He expected to die soon. To wind down. His fate was tied to hers, wasn’t that how it worked? Spells faded with their caster. But he had never really known much about her strange magic. He had always been more physical than cerebral, a doer rather than a thinker. Her perfect complement. Of her magic, he knew only that she used it to heal and to help. The children with their broken limbs. The horses and the cattle in the field when they stumbled and shattered their legs. Even the loudmouth drunkards who smashed their skulls fighting each other every payday night.
And he himself. He had felt her power, too, those years ago. Darkness one moment. Then back again, as if the fall had never happened. Except he had felt that terrible crack, that shooting final pain as his neck snapped. His lungs become so heavy he was unable to draw breath. He would never forget that.
After her magic touch he moved and spoke and did so many things as he could before. But her power was only over his bones, not his flesh. It soon began to decay. All the ointments and bindings she so desperately tried to apply could not hide the truth or stop his skin and muscles and sinew from unraveling. All too soon he was nothing but bones. Bones, and an indomitable animating spirit.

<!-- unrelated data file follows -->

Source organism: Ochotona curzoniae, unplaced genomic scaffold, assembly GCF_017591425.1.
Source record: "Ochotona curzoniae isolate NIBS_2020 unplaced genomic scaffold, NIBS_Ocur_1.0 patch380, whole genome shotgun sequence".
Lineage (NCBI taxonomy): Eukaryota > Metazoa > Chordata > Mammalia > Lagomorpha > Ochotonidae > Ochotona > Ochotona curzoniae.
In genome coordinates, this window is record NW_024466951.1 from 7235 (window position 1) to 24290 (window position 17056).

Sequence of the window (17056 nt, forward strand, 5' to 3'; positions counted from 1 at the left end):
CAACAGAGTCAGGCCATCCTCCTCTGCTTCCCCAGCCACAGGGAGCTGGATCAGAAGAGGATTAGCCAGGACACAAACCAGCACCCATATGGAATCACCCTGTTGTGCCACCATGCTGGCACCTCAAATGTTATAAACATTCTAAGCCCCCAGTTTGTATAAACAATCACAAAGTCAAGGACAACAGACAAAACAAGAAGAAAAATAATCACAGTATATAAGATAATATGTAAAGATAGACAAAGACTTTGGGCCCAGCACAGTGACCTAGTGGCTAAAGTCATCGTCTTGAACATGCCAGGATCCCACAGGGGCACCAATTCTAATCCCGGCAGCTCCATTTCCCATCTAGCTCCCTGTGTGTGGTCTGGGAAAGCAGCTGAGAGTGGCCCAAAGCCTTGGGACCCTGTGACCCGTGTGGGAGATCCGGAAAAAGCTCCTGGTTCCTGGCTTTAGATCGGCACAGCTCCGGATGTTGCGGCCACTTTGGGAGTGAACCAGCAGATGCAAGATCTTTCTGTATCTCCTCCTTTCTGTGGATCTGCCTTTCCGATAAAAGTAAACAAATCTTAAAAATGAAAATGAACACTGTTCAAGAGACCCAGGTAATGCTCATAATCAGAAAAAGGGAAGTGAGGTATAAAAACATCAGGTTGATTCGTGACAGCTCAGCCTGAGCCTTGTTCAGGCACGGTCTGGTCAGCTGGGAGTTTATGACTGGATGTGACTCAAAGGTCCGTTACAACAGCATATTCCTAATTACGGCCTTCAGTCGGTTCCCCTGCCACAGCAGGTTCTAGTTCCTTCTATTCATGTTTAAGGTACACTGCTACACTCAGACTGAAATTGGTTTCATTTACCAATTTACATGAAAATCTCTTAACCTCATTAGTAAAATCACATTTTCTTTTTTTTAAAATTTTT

For her it was enough. “I see my memory of you,” she said. “Not the reality.” And when he got used to the strange practicalities, it was enough for him too.
The sound of shifting earth disturbed him from his thoughts. At first he feared some scavenger had slunk behind his back to disturb her grave, but when he turned he found no dog or cat or rat foraging in the freshly turned earth. Instead, he saw a creamy white stalk snaking up from the soil.
The growing bloom swayed gently, almost imperceptibly, like some undersea coral agitated by the slow tides and currents of an invisible ocean. It slowly rotated towards him.
He fell to his knees and said, “My dearest, I knew it! Have you returned?”
There was no reply.
As night descended and the townsfolk gathered again with their newly lit torches, he watched the ivory flower grow taller and sturdier and more intricate. It grew despite the sun having escaped the sky–a night bloom. Before long it was twice his height. Roots like femurs twisted through the soil, sprouting into a crescent of pelvic bones, exploding into a bloom of ribs and tibias and a crowning display of skulls and grinning teeth. Despite its grisly nature, he thought it beautiful.
For he saw the memory of her, not the reality.
The night deepened and the bone flower grew more complex, more intricate, sprouting a thousand petals, each like a curled finger bone. And clustered deep within, growing larger every moment, tiny seed-like structures.